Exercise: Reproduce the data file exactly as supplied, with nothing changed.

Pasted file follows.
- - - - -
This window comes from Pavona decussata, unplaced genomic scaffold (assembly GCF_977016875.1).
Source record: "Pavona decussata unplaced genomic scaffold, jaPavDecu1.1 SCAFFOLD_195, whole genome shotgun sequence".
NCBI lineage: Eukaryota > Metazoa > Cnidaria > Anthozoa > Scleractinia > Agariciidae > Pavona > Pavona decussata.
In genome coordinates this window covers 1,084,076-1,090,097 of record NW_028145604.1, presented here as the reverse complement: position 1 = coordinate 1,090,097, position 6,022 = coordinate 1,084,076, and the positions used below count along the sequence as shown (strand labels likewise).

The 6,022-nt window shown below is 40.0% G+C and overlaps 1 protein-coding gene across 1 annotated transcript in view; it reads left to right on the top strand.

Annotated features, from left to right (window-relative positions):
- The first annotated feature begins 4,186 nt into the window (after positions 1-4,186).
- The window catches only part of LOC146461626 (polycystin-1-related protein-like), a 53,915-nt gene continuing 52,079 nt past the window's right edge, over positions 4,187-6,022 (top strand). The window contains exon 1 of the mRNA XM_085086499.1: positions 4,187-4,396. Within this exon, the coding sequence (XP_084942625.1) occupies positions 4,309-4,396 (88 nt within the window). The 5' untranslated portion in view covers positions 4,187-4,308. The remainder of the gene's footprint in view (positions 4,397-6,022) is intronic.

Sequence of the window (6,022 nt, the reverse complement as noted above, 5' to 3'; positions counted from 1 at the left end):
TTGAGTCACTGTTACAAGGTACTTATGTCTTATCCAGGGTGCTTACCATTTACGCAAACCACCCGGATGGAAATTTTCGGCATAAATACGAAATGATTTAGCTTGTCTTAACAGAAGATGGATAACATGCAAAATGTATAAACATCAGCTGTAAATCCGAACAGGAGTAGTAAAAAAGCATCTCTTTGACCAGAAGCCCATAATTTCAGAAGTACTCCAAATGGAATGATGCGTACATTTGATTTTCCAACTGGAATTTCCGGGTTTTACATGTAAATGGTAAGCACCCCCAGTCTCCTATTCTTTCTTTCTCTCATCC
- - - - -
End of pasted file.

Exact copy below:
This window comes from Pavona decussata, unplaced genomic scaffold (assembly GCF_977016875.1).
Source record: "Pavona decussata unplaced genomic scaffold, jaPavDecu1.1 SCAFFOLD_195, whole genome shotgun sequence".
NCBI lineage: Eukaryota > Metazoa > Cnidaria > Anthozoa > Scleractinia > Agariciidae > Pavona > Pavona decussata.
In genome coordinates this window covers 1,084,076-1,090,097 of record NW_028145604.1, presented here as the reverse complement: position 1 = coordinate 1,090,097, position 6,022 = coordinate 1,084,076, and the positions used below count along the sequence as shown (strand labels likewise).

The 6,022-nt window shown below is 40.0% G+C and overlaps 1 protein-coding gene across 1 annotated transcript in view; it reads left to right on the top strand.

Annotated features, from left to right (window-relative positions):
- The first annotated feature begins 4,186 nt into the window (after positions 1-4,186).
- The window catches only part of LOC146461626 (polycystin-1-related protein-like), a 53,915-nt gene continuing 52,079 nt past the window's right edge, over positions 4,187-6,022 (top strand). The window contains exon 1 of the mRNA XM_085086499.1: positions 4,187-4,396. Within this exon, the coding sequence (XP_084942625.1) occupies positions 4,309-4,396 (88 nt within the window). The 5' untranslated portion in view covers positions 4,187-4,308. The remainder of the gene's footprint in view (positions 4,397-6,022) is intronic.

Sequence of the window (6,022 nt, the reverse complement as noted above, 5' to 3'; positions counted from 1 at the left end):
TTGAGTCACTGTTACAAGGTACTTATGTCTTATCCAGGGTGCTTACCATTTACGCAAACCACCCGGATGGAAATTTTCGGCATAAATACGAAATGATTTAGCTTGTCTTAACAGAAGATGGATAACATGCAAAATGTATAAACATCAGCTGTAAATCCGAACAGGAGTAGTAAAAAAGCATCTCTTTGACCAGAAGCCCATAATTTCAGAAGTACTCCAAATGGAATGATGCGTACATTTGATTTTCCAACTGGAATTTCCGGGTTTTACATGTAAATGGTAAGCACCCCCAGTCTCCTATTCTTTCTTTCTCTCATCC